I use this exercise with any level from B1-C2. I usually use it with a text, for example an article.
- After doing an interactive lead-in to the topic and prediction questions based on the headline, distribute the text/article.
- As homework have the learners read the text (if it is long, break it into sections and one group reads one section).
- Then they should create a vocabulary quiz (including collocations, phrasal verbs, idioms etc.). The quiz can take various forms and they are allowed to choose:
- match the definition to the word (they get the definitions from a dictionary)
- find the word in the text with this definition… (from a dictionary)
- gap fill (they type a sentence from the text and leave one word/phrase out)
- label the diagram with words from the text (they bring a diagram)
- broken collocations (match the first part of the collocation to the second part)
- I usually limit it to 5 or 10 words. The learners are already familiar with these exercises from me, books, workbooks and worksheets from the training, so remind them to look at those for inspiration.
- They bring enough copies for everyone in class.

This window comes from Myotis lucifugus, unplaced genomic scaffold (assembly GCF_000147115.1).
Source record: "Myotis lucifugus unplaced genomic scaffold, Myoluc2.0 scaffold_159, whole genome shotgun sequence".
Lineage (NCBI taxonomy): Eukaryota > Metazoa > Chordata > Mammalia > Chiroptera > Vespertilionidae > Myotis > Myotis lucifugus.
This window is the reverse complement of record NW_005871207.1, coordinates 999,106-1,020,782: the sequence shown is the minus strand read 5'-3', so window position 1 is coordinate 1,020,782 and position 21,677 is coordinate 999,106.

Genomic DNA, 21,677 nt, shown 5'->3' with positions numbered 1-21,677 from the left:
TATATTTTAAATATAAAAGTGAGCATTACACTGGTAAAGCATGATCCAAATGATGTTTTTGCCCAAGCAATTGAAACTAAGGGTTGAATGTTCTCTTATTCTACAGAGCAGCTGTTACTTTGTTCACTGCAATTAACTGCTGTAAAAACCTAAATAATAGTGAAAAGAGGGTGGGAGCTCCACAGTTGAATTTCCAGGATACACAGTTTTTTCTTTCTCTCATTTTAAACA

- You can do the quizzes as a straight up “test” or I like to make a game out of it. Give them a few minutes alone (or in pairs if weaker) if needed or do it spontaneously for stronger learners. Then “Who has number 4 on Maria’s quiz?” and give a point to the first team to correctly answer it.
It’s great to see them create these quizzes. Once they are strong on the vocabulary, of course we return to the actual text and then do various discussion/comprehension activities.
This is great for A1-A2 levels. It works on vocabulary, pronunciation, phrases… The dialog should be a “typical” one, like introducing oneself, in a cafe/restaurant, asking about someone’s family etc.
- choose or write a dialog on the white board.
- Check that the learners understand the dialog (use CCQ etc.).
- Then practice the pronunciation with simple choral and individual repetition of each sentence as a whole.
- Put them in pairs and have them read the dialog with one person A and the other B.
- Then have them switch roles.
- Now, go to the board and erase about one word per line. Repeat the process.